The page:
The government Thursday confirmed that Volkswagen used software to manipulate emissions levels in cars sold in Korea and ordered a recall of over 120,000 vehicles, a decision expected to lead to more lawsuits from local customers.
The Environment Ministry said it found the defeat device software working in the Volkswagen Tiguan Euro 5 equipped with the EA189 engine. The device turned on the exhaust gas recirculation system in the indoor test to fake the emissions levels and turned off the system in actual outdoor driving conditions, meaning excessive emissions were not detected, it said.
This is the first time that Volkwagen’s emissions rigging has been officially confirmed outside the U.S.
The ministry launched its own test last month to check whether six types of the diesel-engine Volkswagen vehicles sold here -- two Euro 5 cars and four Euro 6 vehicles -- met the emission standards in outdoor and indoor driving tests.
“(The ministry) has not found the defeat device in the EA288 engine-equipped vehicles -- four Euro 6 cars and Golf Euro 5 -- for now, but further probe will be conducted for a final check,” a ministry official said.
The ministry suspended the sales of unsold Volkswagen cars equipped with the same engine as the Tiguan Euro 5 and ordered a recall of 125,522 cars. It also imposed a penalty of 14.1 billion won ($12.3 million).
The models subject to the recall order include the Tiguan and Beetle of Volkswagen and the Q6, Q3 and A4 of Audi.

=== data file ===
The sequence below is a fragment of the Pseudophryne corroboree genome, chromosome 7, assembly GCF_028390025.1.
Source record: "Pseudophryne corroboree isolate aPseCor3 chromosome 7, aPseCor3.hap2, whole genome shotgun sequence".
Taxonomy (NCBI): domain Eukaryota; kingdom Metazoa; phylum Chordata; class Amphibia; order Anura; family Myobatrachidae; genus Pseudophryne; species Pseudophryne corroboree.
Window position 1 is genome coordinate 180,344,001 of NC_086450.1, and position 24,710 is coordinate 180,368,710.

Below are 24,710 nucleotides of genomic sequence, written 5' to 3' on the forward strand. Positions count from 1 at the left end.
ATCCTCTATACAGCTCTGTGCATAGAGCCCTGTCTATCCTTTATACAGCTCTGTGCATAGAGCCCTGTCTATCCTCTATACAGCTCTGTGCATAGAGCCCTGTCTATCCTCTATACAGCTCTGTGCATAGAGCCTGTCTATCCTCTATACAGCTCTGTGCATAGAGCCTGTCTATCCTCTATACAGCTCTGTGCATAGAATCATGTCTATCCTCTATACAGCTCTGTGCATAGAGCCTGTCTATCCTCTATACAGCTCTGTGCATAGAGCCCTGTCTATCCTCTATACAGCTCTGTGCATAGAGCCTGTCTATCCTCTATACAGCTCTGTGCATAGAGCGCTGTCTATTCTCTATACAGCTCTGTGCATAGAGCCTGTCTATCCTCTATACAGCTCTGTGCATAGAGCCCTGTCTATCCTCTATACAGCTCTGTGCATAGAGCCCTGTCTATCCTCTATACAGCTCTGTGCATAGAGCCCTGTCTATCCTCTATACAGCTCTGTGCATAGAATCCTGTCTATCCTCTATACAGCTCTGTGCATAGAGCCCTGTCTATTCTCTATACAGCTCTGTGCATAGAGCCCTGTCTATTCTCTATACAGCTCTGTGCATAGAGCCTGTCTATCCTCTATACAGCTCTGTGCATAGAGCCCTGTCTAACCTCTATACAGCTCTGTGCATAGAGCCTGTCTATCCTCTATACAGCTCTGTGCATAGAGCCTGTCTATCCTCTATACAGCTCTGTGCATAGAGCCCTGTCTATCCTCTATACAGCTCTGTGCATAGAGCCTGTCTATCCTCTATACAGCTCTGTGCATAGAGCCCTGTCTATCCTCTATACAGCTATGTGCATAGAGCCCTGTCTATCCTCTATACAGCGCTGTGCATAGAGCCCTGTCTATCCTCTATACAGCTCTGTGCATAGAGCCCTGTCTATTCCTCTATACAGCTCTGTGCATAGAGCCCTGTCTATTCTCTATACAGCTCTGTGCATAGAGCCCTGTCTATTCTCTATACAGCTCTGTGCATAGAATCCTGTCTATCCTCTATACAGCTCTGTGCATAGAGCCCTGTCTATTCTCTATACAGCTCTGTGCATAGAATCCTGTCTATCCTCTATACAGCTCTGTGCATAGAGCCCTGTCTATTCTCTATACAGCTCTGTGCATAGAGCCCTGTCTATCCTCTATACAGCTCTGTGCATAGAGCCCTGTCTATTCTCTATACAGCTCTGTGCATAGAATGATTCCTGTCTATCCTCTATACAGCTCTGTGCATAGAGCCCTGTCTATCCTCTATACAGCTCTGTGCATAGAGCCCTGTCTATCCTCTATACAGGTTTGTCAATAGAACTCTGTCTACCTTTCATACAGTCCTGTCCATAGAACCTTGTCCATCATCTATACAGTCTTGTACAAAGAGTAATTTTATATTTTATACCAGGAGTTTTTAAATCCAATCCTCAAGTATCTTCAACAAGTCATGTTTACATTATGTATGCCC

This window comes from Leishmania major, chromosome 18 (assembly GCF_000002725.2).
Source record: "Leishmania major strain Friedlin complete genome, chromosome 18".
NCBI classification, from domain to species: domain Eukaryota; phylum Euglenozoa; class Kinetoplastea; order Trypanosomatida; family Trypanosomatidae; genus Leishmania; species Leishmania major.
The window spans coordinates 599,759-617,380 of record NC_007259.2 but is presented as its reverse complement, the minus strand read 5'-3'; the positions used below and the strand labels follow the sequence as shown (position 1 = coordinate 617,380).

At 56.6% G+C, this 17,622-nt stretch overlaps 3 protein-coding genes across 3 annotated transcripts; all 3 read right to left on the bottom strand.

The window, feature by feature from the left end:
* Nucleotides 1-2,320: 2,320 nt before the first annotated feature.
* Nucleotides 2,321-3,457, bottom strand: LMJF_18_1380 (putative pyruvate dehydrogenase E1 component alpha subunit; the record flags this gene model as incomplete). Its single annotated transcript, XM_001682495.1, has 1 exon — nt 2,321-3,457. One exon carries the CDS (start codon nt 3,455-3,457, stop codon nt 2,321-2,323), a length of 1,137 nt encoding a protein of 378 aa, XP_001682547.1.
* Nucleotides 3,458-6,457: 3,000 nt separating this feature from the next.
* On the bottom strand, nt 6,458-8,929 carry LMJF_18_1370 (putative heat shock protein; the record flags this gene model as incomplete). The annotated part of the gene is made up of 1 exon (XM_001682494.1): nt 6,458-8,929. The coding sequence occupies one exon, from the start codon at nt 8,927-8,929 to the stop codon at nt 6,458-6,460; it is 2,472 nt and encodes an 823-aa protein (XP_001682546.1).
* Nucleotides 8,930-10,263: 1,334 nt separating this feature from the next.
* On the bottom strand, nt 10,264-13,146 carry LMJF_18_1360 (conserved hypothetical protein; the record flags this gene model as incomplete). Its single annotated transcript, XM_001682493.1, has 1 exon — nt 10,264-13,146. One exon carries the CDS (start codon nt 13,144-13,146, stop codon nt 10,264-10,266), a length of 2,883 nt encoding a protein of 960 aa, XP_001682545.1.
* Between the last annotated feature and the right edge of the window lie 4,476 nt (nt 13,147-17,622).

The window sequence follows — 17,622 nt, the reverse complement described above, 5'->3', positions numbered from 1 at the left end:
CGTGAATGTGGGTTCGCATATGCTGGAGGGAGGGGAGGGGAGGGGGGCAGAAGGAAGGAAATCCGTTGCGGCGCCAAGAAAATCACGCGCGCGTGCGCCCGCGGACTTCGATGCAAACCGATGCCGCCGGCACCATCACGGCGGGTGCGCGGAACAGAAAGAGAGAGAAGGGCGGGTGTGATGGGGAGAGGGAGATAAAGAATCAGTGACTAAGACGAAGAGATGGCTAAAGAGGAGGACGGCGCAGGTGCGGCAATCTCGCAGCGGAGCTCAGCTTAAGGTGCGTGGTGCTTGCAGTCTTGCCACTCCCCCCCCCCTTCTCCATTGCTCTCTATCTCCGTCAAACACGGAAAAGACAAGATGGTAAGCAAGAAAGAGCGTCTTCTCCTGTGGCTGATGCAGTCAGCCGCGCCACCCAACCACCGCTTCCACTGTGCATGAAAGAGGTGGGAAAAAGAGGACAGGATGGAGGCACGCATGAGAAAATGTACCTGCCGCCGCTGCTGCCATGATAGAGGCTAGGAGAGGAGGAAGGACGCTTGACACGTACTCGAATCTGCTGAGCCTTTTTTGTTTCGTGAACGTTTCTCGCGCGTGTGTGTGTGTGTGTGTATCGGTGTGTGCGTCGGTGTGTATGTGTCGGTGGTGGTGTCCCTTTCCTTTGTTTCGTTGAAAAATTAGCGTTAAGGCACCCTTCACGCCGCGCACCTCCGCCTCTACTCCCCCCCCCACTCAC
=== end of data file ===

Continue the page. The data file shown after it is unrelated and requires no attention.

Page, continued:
The German carmaker has also been told to submit its recall plan and antiemission measures to the government by Jan. 6.
To encourage customers to return their cars, the ministry said it would distribute stickers to be attached to vehicles that have completed the recall procedure to remind those who have yet to bring their cars in. Specific plans on how to fix the vehicles have yet to be decided.
The environmental authorities said the global carmaker appears to have rigged the emissions to reduce the car production cost amid toughened emissions regulations. Controlling emissions requires more advanced technology that raises costs, they said.
The ministry vowed to expand the probe to 16 other carmakers that sell diesel vehicles. They include Hyundai Motor, Kia Motors, GM Korea, Renault Samsung Motors Co., Ssangyong Motor, BMW, Mercedes-Benz Korea, Porsche, Jaguar Land Rover Korea, Volvo, Peugeot, FCA Korea, Ford, FMK and Nissan.
The upcoming probe will also cover models of 3,000 cubic centimeters, it said.
The ministry also announced that it would introduce an outdoor emissions test for all vehicles starting next year as part of its efforts to prevent emissions rigging.
Vehicles weighing over 3.5 tons will be covered by the test starting from January and those under 3.5 tons from September 2017.
Vehicles that fail to pass the outdoor emissions test will be taken off the market.
Based on the Environment Ministry’s test results, the Transport Ministry will carry out three rounds of tests to look into whether the emissions rigging affected the fuel efficiency and safety of passengers, officials said.
The Environment Ministry’s probe results will likely lead to more lawsuits against Volkswagen.
The Korean brand of the German carmaker is currently facing a class-action lawsuit filed by over 2,000 customers who are seeking to nullify the purchase contracts and receive refunds.
Law firm Barun, which is leading the collective lawsuit, has officially requested the carmaker provide vouchers worth $1,000 for each Korean customer just as it promised American customers. Volkswagen, however, has not yet responded, the law firm said.
Last week, a Korean civic group also sued Volkswagen Korea CEO Thomas Kuehl for allegedly taking financial advantage by violating rules, causing environment problems and harming public health.
This is the first time that a third party -- other than the automaker’s customers -- has filed a lawsuit against Volkswagen.
By Lee Hyun-jeong (firstname.lastname@example.org